Paul Manafort Kept In Solitary Confinement 23 Hours Per Day, Filings Show

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Former Trump campaign chairman Paul Manafort is being kept in solitary confinement 23 hours per day, The Hill reports.

Manafort’s attorney, Kevin Downing, wrote the following in an appeal for his client’s release, published on Courthouse News.

“Defendant Paul J. Manafort, Jr. is currently facing two federal criminal trials in separate districts: One is set to begin on July 25, the other on September 17. The decision under review, revoking Mr. Manafort’s bail less than 45 days before the first of those impending trials, makes it effectively impossible for Mr. Manafort to prepare for them. Mr. Manafort, moreover, is now housed in solitary confinement because the facility cannot otherwise guarantee his safety. He is locked in his cell for at least 23 hours per day (excluding visits from his attorneys), at a facility approximately two hours from his legal team.”

As CNBC reported on June 15, following Special Counsel Robert Mueller’s witness tampering charges, Paul Manafort’s bail was revoked, and he was sent to jail. Prior to the event, Manafort had been under house arrest, facing numerous charges as part of Mueller’s Russia probe.

But, Manafort’s lawyers are also arguing that their client needs to be released from jail since the witness tampering charges brought up by Mueller’s team do not allege threats of physical violence. In response to these claims, Mueller’s legal team has opposed Manafort lawyer’s requests for release, claiming in a separate court filing that former Trump campaign chairman’s influence on witnesses was damaging, although not violent.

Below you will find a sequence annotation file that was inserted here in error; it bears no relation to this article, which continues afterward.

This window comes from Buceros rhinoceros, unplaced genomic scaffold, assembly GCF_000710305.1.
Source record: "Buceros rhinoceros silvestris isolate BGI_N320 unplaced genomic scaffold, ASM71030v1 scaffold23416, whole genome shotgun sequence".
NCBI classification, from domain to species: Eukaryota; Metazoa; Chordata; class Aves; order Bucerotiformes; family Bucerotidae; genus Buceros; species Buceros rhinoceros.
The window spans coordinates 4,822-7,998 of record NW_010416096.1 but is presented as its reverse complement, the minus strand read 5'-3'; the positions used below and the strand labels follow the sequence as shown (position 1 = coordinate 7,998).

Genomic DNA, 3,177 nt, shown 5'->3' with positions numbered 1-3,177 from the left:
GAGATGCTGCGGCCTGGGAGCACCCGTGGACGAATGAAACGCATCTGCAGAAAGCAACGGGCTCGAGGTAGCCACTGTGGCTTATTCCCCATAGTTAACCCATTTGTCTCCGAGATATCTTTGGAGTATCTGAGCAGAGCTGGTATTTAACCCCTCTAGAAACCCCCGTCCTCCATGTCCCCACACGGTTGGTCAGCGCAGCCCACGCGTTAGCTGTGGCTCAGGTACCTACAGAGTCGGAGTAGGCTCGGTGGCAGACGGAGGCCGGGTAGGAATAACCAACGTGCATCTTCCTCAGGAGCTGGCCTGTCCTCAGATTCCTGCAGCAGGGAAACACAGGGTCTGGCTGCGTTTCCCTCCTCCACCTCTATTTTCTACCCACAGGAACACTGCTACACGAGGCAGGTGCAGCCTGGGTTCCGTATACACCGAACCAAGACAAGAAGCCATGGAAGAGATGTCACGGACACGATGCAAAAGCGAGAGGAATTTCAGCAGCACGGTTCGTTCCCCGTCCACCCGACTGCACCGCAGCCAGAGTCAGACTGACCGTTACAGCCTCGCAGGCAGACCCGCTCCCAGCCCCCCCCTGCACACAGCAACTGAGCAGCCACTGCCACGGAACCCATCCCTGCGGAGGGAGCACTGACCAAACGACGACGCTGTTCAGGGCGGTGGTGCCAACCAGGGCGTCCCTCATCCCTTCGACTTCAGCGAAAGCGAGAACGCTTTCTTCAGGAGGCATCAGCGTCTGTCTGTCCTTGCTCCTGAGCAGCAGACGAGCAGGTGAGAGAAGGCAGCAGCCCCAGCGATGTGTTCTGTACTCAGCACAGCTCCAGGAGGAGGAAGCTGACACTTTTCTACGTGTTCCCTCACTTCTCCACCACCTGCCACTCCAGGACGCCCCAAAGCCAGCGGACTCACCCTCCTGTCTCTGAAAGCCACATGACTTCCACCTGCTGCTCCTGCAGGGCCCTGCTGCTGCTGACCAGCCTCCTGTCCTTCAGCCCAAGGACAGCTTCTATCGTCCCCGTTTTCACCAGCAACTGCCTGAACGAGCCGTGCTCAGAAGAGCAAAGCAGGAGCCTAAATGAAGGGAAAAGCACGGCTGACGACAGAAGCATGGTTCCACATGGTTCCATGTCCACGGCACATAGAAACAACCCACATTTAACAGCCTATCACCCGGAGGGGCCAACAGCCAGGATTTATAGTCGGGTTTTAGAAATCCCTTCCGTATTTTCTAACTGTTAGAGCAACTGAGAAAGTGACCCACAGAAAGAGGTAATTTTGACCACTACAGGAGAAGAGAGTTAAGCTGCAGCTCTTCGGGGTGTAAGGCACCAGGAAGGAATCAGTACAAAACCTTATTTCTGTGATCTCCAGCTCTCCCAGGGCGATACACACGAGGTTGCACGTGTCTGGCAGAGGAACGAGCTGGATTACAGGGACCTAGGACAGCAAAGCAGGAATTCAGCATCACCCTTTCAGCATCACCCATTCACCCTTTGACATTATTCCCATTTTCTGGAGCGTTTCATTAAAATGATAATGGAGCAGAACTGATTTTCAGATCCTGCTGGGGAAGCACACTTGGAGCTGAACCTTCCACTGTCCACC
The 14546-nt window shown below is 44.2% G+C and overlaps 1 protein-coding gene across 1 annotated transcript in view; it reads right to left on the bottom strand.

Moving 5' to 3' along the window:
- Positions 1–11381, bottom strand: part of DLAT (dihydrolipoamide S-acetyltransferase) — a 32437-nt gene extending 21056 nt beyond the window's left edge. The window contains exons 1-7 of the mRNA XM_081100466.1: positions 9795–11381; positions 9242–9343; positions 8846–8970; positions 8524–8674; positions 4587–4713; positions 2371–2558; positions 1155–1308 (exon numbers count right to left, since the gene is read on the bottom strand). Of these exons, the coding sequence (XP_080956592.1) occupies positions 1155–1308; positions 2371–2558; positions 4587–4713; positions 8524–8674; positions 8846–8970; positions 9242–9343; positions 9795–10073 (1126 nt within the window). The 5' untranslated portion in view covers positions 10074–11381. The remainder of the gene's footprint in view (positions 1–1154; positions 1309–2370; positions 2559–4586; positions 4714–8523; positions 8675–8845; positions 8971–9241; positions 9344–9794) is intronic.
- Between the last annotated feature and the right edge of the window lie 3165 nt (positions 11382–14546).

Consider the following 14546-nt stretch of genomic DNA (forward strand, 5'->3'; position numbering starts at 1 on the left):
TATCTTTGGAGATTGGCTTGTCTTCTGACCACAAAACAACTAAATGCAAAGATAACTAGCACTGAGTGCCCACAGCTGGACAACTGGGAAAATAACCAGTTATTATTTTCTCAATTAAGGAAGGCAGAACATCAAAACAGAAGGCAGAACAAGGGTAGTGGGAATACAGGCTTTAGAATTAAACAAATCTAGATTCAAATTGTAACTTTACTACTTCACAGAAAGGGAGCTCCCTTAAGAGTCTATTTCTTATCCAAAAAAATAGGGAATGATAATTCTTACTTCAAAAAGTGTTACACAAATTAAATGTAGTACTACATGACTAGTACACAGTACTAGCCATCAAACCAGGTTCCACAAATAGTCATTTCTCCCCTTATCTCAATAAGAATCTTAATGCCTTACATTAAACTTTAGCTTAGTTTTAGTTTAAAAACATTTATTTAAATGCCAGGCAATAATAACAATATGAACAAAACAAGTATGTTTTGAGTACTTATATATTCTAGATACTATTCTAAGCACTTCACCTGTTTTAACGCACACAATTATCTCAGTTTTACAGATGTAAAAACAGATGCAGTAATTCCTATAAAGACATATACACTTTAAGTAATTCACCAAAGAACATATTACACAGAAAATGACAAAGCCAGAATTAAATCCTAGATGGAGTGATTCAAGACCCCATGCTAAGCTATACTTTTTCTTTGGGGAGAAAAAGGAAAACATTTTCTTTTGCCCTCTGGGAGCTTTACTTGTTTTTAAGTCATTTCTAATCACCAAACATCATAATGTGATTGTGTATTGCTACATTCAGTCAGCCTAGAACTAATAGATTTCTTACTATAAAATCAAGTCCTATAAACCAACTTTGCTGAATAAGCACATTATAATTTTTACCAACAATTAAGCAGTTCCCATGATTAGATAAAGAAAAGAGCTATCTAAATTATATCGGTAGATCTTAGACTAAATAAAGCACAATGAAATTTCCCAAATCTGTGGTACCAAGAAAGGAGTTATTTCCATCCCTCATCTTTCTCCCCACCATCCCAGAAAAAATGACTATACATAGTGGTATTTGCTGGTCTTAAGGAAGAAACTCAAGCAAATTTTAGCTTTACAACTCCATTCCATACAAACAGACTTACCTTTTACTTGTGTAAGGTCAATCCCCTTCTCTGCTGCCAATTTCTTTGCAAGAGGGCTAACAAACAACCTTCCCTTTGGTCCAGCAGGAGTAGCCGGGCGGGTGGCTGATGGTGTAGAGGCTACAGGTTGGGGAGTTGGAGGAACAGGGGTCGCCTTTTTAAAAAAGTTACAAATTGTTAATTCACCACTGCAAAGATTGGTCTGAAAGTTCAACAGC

As The Hill notes, apart from facing numerous charges related to financial crime, Manafort is also being charged with obstruction of justice, and conspiracy to obstruct justice, including witness tampering. According to the same outlet, Manafort’s jailing caused speculation that former Trump campaign chairman could break under pressure and start cooperating with Special Counsel Robert Mueller’s legal team. That does not seem to have happened yet.

Manafort may not be backing down, but neither is Robert Mueller. As Politico recently noted, following Justice Department Inspector General’s report, Donald Trump and his allies further pressured Mueller to end the probe. Manafort’s jailing, however, seems to have only accelerated it, and Mueller is now steamrolling Trump’s campaign against him, showing no signs of slowing down.

Donald Trump’s potential firing of Robert Mueller would be a risky move and require quite a bit of legal and political maneuvering. As the Inquisitr previously reported, in the event of Special Counsel Robert Mueller’s firing Trump would be dangerously close to impeachment territory, at least according to conservative commentator Ben Shapiro, who would consider Deputy Attorney General Rod Rosenstein’s – and therefore Robert Mueller’s – firing a valid enough of a reason for impeachment.